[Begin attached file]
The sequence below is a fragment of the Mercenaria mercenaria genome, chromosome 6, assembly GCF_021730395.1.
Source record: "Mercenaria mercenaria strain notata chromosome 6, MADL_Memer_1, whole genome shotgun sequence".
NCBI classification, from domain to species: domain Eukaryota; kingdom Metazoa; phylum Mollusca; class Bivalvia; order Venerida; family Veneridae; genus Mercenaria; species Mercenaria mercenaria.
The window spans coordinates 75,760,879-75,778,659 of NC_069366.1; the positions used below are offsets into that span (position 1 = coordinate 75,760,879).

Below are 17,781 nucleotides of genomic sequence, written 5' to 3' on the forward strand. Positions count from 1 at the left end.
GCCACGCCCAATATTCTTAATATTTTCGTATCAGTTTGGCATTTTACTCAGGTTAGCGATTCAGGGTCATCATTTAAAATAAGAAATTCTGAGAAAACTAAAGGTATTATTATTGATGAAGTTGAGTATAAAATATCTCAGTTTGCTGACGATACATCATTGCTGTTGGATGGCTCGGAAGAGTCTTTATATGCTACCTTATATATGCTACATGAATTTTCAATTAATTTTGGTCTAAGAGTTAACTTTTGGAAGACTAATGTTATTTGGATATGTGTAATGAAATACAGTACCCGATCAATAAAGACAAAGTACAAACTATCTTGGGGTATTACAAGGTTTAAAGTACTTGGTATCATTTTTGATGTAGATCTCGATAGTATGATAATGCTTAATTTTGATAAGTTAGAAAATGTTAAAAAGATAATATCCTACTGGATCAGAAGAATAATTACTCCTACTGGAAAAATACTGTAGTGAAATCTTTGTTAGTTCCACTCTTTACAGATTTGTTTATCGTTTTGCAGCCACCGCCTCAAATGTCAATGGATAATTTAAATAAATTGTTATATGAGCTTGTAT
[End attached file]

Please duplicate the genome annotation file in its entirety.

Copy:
The sequence below is a fragment of the Mercenaria mercenaria genome, chromosome 6, assembly GCF_021730395.1.
Source record: "Mercenaria mercenaria strain notata chromosome 6, MADL_Memer_1, whole genome shotgun sequence".
NCBI classification, from domain to species: domain Eukaryota; kingdom Metazoa; phylum Mollusca; class Bivalvia; order Venerida; family Veneridae; genus Mercenaria; species Mercenaria mercenaria.
The window spans coordinates 75,760,879-75,778,659 of NC_069366.1; the positions used below are offsets into that span (position 1 = coordinate 75,760,879).

Below are 17,781 nucleotides of genomic sequence, written 5' to 3' on the forward strand. Positions count from 1 at the left end.
GCCACGCCCAATATTCTTAATATTTTCGTATCAGTTTGGCATTTTACTCAGGTTAGCGATTCAGGGTCATCATTTAAAATAAGAAATTCTGAGAAAACTAAAGGTATTATTATTGATGAAGTTGAGTATAAAATATCTCAGTTTGCTGACGATACATCATTGCTGTTGGATGGCTCGGAAGAGTCTTTATATGCTACCTTATATATGCTACATGAATTTTCAATTAATTTTGGTCTAAGAGTTAACTTTTGGAAGACTAATGTTATTTGGATATGTGTAATGAAATACAGTACCCGATCAATAAAGACAAAGTACAAACTATCTTGGGGTATTACAAGGTTTAAAGTACTTGGTATCATTTTTGATGTAGATCTCGATAGTATGATAATGCTTAATTTTGATAAGTTAGAAAATGTTAAAAAGATAATATCCTACTGGATCAGAAGAATAATTACTCCTACTGGAAAAATACTGTAGTGAAATCTTTGTTAGTTCCACTCTTTACAGATTTGTTTATCGTTTTGCAGCCACCGCCTCAAATGTCAATGGATAATTTAAATAAATTGTTATATGAGCTTGTAT